We believe that progressive telomere shortening is halted in cancer cells by the presence of the enzyme telomerase which maintains and stabilizes the telomeres, allowing cells to divide indefinitely. Telomerase activity is detected in almost all human tumors. It is hoped that a therapy can be developed that inhibits telomerase activity and interferes with the growth of many types of cancer. Thus, almost all scientists agree that cancer cells must maintain their telomeres and any treatment that prevents telomere maintenance is a potential "Achilles heel".
One research strategy is to inhibit the activity of telomerase, forcing immortal cells into a normal pattern of permanent growth arrest (senescence) or death (apoptosis). Following conventional treatments (surgery, radiotherapy, chemotherapy) anti-telomerase agents would be given to limit the proliferative capacity of the rare surviving tumor cells in the hope that this would prevent cancer recurrence. We believe this treatment would be very selective in that only cells with an activated telomerase would be affected. As far as we know, that includes only "immortal" tumor cells and germline (reproductive cells) and at lower levels stem cells in renewal tissues. A real problem with cancer therapy today, is that we attack all dividing cells by using drugs that damage DNA in dividing cells so much that they simply die. This affects all normal cells as well as cancer cells. The new generation of anti-cancer treatments is seeking to go after more specific cancer targets. Since telomerase is expressed in almost all cancer cells but very few normal cells, we believe the side effects would be much less than standard therapy. However, there may be some side effects on some proliferative cells of renewal tissues that do express some telomerase. While we cannot predict what these side effects (toxicities) are likely to be, it is important to know that all oncologists have to deal with these toxicity problems anyway and it is our hope that a short period of treatment using anti-telomerase therapies would not cause major complications. Another problem with cancer therapy today is that while surgery and adjuvant chemotherapy and/or radiotherapy generally result in initial successes, there is often cancer relapse that occurs 1-5 years after initial treatments. Thus, one hope is that the new generation of anti-cancer therapies will be used in an adjuvant setting after surgery and perhaps in combination with standard chemotherapy and/or radiotherapy to begin attacking the small pockets of hidden cancer cells that escape this initial treatment. It is these drug resistant cells that eventually cause cancer relapse. The mechanism of action of anti-telomerase therapy is such that it would take a period of time before telomeres shorten sufficiently to cause cells to stop dividing or die. Thus, to be effective anti-telomerase drugs would need to go after small numbers of cells not large bulk tumors.
Anti-telomerase therapy could affect germline (reproductive) cells and possibly stem cells of renewal tissues (such as crypt cells of the intestine, basal cells of the skin, and certain hematopoietic cells of the blood). Our experiments to date indicate that the telomeres of such cells are generally much longer than cancer cell telomeres. Thus, we believe there is a window of opportunity to inhibit telomerase in cancer cells and cause their death without causing the stem cells to "run out" of telomeres. Since the mode of action of telomerase inhibitors may require telomeric shortening before inhibition of cell growth or induction of apoptosis, there may be a significant delay in efficacy. Thus telomerase inhibitors may be useful in early stage cancer to prevent overgrowth of metastatic cells, as well as in high-risk patients with inherited-susceptibility to cancer syndromes to prevent the emergence of telomerase-expressing cells (chemoprevention). In advanced cancer, anti-telomerase agents would most likely be given to limit the proliferative capacity of the rare surviving tumor cells in the hope that this would prevent cancer recurrence. In addition, methods may have to be devised to increase the rate of telomere shortening when telomerase inhibitors are used therapeutically. These may include placing patients in hyperbaric chambers (where there is high oxygen and which has been shown to increase the rate of telomere shortening). In addition, there are clinical trials being proposed to make cytotoxic immune cells that recognize only telomerase or using the telomerase promoter in combination with genes (such as capase) that induce cell death. These latter approaches would immediately kill tumors cells irrespective of their telomere length. The downside of this is that proliferating stem cells and reproductive cells would also be affected.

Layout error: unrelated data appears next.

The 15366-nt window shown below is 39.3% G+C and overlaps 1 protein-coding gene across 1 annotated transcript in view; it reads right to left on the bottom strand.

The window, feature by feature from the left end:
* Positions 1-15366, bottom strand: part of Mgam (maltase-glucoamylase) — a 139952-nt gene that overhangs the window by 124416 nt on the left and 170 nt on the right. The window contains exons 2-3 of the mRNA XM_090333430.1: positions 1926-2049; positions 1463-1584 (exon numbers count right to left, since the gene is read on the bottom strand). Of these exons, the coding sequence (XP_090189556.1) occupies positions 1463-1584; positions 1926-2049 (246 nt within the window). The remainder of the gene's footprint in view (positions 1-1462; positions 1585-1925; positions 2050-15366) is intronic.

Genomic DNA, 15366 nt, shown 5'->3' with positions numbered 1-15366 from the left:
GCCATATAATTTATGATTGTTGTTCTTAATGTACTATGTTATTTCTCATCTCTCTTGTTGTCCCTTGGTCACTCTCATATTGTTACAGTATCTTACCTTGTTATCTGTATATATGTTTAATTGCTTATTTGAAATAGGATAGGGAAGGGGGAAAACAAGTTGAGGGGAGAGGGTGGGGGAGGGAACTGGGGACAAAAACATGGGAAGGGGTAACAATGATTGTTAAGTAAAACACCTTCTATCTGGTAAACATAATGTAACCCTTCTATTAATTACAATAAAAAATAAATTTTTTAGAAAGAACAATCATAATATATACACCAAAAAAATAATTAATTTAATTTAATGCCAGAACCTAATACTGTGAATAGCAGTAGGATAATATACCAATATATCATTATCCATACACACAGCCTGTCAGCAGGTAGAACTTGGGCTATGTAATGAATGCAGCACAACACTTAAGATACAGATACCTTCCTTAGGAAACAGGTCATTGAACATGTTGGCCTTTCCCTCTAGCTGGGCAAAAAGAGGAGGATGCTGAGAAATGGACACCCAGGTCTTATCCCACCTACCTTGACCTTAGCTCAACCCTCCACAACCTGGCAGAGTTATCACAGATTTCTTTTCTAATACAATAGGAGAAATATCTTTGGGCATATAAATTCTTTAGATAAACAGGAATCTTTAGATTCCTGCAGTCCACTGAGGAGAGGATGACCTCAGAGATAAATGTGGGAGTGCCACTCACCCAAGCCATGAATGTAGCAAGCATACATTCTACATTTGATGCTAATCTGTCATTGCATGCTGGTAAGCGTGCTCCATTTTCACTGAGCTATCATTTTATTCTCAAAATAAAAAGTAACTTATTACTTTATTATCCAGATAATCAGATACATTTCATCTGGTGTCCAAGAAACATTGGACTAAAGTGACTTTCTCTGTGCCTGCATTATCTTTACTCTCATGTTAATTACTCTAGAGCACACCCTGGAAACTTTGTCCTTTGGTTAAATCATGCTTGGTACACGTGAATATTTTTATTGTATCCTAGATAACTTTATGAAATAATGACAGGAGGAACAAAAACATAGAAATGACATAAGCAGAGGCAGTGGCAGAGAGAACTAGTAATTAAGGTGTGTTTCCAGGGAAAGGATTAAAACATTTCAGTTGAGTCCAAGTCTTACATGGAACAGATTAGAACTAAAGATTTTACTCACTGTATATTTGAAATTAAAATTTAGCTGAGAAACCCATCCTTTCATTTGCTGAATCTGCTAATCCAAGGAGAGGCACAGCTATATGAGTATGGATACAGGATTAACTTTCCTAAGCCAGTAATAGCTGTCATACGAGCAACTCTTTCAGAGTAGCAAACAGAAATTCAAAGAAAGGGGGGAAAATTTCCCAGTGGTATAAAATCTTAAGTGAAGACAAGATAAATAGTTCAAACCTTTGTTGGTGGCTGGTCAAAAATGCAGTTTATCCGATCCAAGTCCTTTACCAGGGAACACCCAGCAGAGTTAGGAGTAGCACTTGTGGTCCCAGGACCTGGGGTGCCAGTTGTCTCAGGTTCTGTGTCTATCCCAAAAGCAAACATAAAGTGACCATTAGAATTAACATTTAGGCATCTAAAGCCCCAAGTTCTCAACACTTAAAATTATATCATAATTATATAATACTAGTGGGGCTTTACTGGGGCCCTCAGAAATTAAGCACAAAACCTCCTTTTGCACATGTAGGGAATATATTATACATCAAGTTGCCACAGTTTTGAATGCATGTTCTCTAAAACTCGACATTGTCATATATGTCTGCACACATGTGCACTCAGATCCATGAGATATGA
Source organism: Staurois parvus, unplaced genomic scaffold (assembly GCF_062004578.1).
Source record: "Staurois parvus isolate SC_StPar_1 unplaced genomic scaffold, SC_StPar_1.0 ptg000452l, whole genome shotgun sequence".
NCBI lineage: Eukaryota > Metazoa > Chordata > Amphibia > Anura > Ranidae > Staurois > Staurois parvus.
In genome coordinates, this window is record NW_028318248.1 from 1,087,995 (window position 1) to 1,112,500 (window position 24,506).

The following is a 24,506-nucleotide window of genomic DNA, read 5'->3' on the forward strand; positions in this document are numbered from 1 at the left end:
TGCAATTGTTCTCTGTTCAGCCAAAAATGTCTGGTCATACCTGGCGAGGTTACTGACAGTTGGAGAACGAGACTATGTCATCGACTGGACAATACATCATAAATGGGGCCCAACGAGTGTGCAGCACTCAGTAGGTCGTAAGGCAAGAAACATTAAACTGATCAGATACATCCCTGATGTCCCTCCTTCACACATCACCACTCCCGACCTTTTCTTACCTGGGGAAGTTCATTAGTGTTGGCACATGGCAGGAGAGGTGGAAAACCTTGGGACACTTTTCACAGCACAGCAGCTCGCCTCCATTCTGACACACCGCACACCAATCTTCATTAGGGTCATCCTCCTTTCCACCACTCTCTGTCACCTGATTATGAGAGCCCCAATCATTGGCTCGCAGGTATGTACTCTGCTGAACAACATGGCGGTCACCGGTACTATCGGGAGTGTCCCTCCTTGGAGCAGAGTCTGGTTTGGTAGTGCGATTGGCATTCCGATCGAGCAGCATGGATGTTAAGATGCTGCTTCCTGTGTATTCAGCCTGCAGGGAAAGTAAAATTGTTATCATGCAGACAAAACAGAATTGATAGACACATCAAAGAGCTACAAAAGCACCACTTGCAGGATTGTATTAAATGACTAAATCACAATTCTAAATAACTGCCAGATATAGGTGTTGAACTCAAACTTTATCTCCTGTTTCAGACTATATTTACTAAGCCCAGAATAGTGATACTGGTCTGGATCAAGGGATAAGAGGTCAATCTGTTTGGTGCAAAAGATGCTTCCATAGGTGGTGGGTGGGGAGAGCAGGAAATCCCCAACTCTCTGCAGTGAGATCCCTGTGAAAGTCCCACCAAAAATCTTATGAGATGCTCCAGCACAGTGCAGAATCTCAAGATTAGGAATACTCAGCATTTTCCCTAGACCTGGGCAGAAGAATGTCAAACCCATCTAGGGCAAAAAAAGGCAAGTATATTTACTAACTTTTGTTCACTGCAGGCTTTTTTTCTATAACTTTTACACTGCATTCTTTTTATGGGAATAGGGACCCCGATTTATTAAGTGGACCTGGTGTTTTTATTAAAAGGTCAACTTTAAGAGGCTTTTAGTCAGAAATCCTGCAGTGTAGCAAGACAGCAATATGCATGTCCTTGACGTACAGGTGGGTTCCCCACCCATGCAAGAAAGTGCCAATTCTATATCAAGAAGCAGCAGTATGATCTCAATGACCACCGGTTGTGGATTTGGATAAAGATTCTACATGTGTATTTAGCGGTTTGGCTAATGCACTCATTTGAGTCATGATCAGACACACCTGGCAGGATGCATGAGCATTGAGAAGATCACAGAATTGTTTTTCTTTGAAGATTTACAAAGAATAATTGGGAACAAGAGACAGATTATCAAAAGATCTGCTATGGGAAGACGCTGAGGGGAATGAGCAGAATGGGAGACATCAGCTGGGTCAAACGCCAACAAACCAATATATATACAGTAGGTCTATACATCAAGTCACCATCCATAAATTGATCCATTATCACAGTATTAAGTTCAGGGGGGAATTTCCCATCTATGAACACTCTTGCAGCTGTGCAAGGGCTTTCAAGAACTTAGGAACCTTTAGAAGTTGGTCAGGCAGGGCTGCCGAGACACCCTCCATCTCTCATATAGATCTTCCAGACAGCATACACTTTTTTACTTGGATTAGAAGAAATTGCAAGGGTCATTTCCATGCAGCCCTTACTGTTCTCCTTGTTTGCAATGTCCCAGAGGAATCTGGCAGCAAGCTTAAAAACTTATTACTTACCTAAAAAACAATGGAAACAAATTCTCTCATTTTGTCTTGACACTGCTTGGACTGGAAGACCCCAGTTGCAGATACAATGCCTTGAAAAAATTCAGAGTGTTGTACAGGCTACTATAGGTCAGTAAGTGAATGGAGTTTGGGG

As with any new anti-cancer treatment, there needs to be clinical trials. In Phase I trials we would determine if there are immediate side effects and toxicities of such treatments. These would initially be given to patients that had failed all other treatments and the volunteers for such trials are important in understanding the potential problems we may run into in more comprehensive clinical trials. After phase I trials are completed and overt toxicities are deemed not to be a problem, then randomized phase 2 and 3 clinical trials are used to test the efficacy of the new therapy.
One can never be sure. In experiments conducted by our laboratory and others, inhibition of telomerase does result in cells eventually undergoing apoptosis (death). If there was drug resistance due to other pathways for maintaining telomeres, then one might have expected to see telomerase negative survivors (e.g. revertants) but we didn't. Thus, while there is good evidence for alternative pathways for telomere maintenance in model organisms such as yeast and such pathways can occur in human cells, the engagement of the telomerase independent program in human cells does not occur very frequently.